You wait ages for a mid-air collision spoofing attack and along come two at once: More boffins take a crack at hoodwinking TCAS (The Register)

The Register: You wait ages for a mid-air collision spoofing attack and along come two at once: More boffins take a crack at hoodwinking TCAS. “Traffic Collision Avoidance Systems (TCAS) are used in aircraft to avoid hitting other aircraft in flight. And like many electronic systems, they weren’t designed for security. Five researchers in the US – Paul M. Berges, Timothy Graziano, and Ryan Gerdes from Virginia Tech, with Basavesh Ammanaghatta Shivakumar and Z. Berkay Celik from Purdue University – recently put TCAS to the test and found it wanting.”

BBC: Plane-maker Airbus to cut 15,000 jobs amid coronavirus fallout

BBC: Plane-maker Airbus to cut 15,000 jobs amid coronavirus fallout. “Aerospace giant Airbus says it plans to cut 15,000 jobs as it deals with the effects of the coronavirus crisis. It will cut 1,700 jobs in the UK, along with thousands more in Germany, Spain and elsewhere. The move is subject to talks with unions which have opposed compulsory redundancies.”

Washington Post: Airlines tried social distancing on board. For many, that experiment is ending.

Washington Post: Airlines tried social distancing on board. For many, that experiment is ending.. “After capping the number of people on flights since April, American Airlines announced Friday that its planes will likely be full in a few days. ‘As more people continue to travel, customers may notice that flights are booked to capacity starting July 1,’ the airline said in a news release. ‘American will continue to notify customers and allow them to move to more open flights when available, all without incurring any cost.'”

Skift: Google Is Providing Search Data to Air France, Lufthansa, Other Airlines Looking to Decide Which Routes to Restart

Skift: Google Is Providing Search Data to Air France, Lufthansa, Other Airlines Looking to Decide Which Routes to Restart. “Google is rolling out a new tool that provides airline partners with search data that carriers are using to help decide which routes to restart and when. Unlike existing data from Google for airlines about their own performance across Google products, the newly provided data provides a market-wide view of consumer intent based on flight searches regardless of airline.”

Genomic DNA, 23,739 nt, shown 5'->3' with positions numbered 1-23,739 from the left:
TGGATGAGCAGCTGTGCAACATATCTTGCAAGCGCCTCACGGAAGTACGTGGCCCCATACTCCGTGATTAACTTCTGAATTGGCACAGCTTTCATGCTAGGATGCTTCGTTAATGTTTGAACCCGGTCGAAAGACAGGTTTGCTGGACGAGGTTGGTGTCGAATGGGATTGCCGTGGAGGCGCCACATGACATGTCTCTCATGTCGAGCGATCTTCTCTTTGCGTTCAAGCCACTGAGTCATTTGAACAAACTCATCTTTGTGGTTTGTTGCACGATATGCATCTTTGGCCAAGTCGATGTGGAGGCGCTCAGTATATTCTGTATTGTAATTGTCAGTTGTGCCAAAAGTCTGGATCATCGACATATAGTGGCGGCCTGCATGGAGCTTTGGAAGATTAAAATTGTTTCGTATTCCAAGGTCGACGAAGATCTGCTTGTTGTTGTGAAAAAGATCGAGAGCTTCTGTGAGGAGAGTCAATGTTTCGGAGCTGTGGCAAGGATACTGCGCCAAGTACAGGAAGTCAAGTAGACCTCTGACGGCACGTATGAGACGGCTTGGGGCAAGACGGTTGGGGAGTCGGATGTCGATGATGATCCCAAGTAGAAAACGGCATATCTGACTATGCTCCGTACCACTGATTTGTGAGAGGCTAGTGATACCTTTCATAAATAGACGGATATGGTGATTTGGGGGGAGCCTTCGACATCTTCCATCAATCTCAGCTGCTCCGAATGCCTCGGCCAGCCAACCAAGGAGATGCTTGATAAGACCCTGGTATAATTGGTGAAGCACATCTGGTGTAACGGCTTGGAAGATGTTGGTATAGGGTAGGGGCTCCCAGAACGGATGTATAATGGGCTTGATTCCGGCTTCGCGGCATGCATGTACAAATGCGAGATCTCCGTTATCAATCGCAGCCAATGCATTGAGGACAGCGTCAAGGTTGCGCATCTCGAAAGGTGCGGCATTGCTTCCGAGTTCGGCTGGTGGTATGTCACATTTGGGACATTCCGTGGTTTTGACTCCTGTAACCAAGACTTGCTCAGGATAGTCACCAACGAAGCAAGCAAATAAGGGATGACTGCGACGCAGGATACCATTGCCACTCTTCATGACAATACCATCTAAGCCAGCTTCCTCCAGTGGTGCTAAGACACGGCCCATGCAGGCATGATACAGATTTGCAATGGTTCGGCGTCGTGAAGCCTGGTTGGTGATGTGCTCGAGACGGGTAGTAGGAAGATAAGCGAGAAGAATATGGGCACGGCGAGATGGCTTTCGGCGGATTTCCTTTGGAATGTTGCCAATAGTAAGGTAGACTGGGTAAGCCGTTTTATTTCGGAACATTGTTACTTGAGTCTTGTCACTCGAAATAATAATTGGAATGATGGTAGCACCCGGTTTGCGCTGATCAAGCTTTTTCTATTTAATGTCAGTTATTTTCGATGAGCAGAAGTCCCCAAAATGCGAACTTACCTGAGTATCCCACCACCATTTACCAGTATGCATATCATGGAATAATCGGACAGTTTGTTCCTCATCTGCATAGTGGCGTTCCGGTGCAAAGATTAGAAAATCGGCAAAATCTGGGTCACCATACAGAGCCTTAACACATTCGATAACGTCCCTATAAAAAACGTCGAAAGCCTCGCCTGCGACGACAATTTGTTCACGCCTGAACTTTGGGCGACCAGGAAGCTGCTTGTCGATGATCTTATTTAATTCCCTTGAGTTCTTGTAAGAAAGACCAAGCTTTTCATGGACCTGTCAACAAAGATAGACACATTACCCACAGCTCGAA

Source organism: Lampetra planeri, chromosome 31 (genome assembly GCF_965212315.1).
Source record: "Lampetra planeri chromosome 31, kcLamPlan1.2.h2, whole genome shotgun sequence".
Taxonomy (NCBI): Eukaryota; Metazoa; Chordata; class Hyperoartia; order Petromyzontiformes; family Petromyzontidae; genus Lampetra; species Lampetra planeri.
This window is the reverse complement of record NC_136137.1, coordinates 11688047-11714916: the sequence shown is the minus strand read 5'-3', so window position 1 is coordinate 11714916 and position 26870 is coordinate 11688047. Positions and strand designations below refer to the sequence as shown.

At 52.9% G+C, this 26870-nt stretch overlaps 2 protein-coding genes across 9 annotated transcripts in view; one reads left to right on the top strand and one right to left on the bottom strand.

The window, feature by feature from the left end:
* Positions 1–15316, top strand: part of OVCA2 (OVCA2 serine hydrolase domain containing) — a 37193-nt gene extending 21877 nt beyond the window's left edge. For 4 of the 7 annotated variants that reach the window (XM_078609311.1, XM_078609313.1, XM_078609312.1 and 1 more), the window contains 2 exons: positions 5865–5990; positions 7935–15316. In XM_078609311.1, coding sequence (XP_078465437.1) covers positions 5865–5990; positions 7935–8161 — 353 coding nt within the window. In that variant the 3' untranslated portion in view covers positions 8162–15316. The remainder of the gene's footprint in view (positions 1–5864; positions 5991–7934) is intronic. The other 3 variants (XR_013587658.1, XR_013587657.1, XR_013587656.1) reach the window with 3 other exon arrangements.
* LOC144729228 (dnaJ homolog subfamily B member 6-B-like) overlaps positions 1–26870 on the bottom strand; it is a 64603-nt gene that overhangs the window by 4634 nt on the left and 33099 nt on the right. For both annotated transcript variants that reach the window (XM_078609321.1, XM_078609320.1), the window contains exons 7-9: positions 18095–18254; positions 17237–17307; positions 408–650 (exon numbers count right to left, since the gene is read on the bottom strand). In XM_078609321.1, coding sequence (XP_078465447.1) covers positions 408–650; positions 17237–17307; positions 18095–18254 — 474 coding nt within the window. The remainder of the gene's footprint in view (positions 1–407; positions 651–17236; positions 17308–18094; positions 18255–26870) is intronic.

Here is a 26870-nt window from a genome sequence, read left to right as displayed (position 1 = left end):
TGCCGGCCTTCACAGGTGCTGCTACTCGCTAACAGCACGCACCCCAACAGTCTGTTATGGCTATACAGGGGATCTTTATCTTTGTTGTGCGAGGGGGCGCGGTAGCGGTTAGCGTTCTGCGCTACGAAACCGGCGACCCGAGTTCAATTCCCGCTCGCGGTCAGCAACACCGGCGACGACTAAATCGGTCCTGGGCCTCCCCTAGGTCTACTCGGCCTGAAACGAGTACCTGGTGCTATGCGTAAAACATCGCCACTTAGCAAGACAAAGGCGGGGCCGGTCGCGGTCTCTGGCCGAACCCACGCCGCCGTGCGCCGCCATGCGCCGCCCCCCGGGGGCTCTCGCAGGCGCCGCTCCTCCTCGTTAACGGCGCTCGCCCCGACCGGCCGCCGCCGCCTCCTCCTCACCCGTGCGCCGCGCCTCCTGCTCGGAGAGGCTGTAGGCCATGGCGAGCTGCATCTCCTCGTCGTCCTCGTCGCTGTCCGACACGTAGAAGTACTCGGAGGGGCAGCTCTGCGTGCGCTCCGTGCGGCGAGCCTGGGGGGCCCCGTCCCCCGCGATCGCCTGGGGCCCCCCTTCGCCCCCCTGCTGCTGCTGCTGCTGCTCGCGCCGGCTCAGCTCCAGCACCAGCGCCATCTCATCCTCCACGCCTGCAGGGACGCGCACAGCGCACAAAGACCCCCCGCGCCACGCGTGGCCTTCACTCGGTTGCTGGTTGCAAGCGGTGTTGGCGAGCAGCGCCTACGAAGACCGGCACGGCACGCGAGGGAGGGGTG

Coronavirus: Qantas to axe 6,000 jobs due to pandemic (BBC)

BBC: Coronavirus: Qantas to axe 6,000 jobs due to pandemic. “Qantas will axe 6,000 jobs as part of its plans to survive the coronavirus pandemic, the airline says. The cuts equate to about a fifth of the airline’s workforce prior to the Covid-19 crisis. In March, it furloughed more than 80% of its staff. Australia’s national carrier said the collapse in global air travel had devastated revenues.”

Embry-Riddle: Random Boarding May Help Airlines Reduce Covid-19 Risks

Embry-Riddle: Random Boarding May Help Airlines Reduce Covid-19 Risks. “To reduce the spread of illness, some airlines have been keeping middle seats open, which is effective in reducing infection risk. Preliminary research based on computer simulations, however, suggests that random boarding of aircraft, rather than back-to-front boarding – a procedural response to the Covid-19 pandemic – may have an even greater impact, reducing exposure rates by about 50 percent.”

CNN: Airlines ban alcohol on planes in response to Covid-19

CNN: Airlines ban alcohol on planes in response to Covid-19. “Alcohol sales may have boomed during lockdown, but our return to air travel will be an altogether more sobering experience. Airlines including Easyjet and KLM in Europe, Delta Air Lines and American Airlines in the United States, and Asia’s Virgin Australia, are suspending all or part of their alcoholic drinks service in response to Covid-19.”

Slate: “You’re Starting to Get Vacation Travelers Who Are Just Willing to Risk It.”

Slate: “You’re Starting to Get Vacation Travelers Who Are Just Willing to Risk It.”. “Demand for flights is picking up. While the airline industry is still struggling to recover from the coronavirus pandemic, there have been reports of packed flights, filled primarily with vacation travelers defying warnings from public health experts. This development has been met by complicated feelings from those working in the industry: more flights means better job security, but also greater potential for exposure in the airports and staffing the planes. Slate spoke to a 34-year-old flight attendant with one of the ‘Big Three’ airlines (American, Delta, and United). He spoke on the condition of anonymity out of concern for his employment. His answers have been edited and condensed for clarity.”